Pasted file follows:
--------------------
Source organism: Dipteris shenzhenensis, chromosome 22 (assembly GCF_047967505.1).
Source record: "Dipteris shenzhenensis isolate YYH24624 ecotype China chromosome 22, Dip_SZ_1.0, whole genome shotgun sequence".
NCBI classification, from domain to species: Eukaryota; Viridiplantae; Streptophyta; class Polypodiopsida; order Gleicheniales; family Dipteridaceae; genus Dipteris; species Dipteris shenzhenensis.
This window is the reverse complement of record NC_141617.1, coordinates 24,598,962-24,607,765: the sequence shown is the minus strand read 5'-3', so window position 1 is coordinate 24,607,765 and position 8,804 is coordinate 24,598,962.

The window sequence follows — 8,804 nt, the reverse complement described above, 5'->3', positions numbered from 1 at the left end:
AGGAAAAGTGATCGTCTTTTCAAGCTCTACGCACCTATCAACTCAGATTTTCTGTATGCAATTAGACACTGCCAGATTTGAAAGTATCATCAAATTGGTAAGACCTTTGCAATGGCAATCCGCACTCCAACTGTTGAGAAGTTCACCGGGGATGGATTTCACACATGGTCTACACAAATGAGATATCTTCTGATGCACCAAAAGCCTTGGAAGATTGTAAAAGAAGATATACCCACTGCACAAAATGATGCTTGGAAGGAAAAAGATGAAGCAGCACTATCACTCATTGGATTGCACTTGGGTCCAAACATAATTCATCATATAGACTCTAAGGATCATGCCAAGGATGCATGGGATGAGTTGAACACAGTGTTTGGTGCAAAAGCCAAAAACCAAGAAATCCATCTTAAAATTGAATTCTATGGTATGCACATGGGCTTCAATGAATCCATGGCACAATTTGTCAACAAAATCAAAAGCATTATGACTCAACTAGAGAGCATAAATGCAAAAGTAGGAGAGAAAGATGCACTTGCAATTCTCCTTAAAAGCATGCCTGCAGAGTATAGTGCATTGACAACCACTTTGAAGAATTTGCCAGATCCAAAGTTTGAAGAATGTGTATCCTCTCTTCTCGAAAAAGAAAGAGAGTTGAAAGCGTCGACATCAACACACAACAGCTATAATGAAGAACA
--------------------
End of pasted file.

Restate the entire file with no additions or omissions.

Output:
Source organism: Dipteris shenzhenensis, chromosome 22 (assembly GCF_047967505.1).
Source record: "Dipteris shenzhenensis isolate YYH24624 ecotype China chromosome 22, Dip_SZ_1.0, whole genome shotgun sequence".
NCBI classification, from domain to species: Eukaryota; Viridiplantae; Streptophyta; class Polypodiopsida; order Gleicheniales; family Dipteridaceae; genus Dipteris; species Dipteris shenzhenensis.
This window is the reverse complement of record NC_141617.1, coordinates 24,598,962-24,607,765: the sequence shown is the minus strand read 5'-3', so window position 1 is coordinate 24,607,765 and position 8,804 is coordinate 24,598,962.

The window sequence follows — 8,804 nt, the reverse complement described above, 5'->3', positions numbered from 1 at the left end:
AGGAAAAGTGATCGTCTTTTCAAGCTCTACGCACCTATCAACTCAGATTTTCTGTATGCAATTAGACACTGCCAGATTTGAAAGTATCATCAAATTGGTAAGACCTTTGCAATGGCAATCCGCACTCCAACTGTTGAGAAGTTCACCGGGGATGGATTTCACACATGGTCTACACAAATGAGATATCTTCTGATGCACCAAAAGCCTTGGAAGATTGTAAAAGAAGATATACCCACTGCACAAAATGATGCTTGGAAGGAAAAAGATGAAGCAGCACTATCACTCATTGGATTGCACTTGGGTCCAAACATAATTCATCATATAGACTCTAAGGATCATGCCAAGGATGCATGGGATGAGTTGAACACAGTGTTTGGTGCAAAAGCCAAAAACCAAGAAATCCATCTTAAAATTGAATTCTATGGTATGCACATGGGCTTCAATGAATCCATGGCACAATTTGTCAACAAAATCAAAAGCATTATGACTCAACTAGAGAGCATAAATGCAAAAGTAGGAGAGAAAGATGCACTTGCAATTCTCCTTAAAAGCATGCCTGCAGAGTATAGTGCATTGACAACCACTTTGAAGAATTTGCCAGATCCAAAGTTTGAAGAATGTGTATCCTCTCTTCTCGAAAAAGAAAGAGAGTTGAAAGCGTCGACATCAACACACAACAGCTATAATGAAGAACA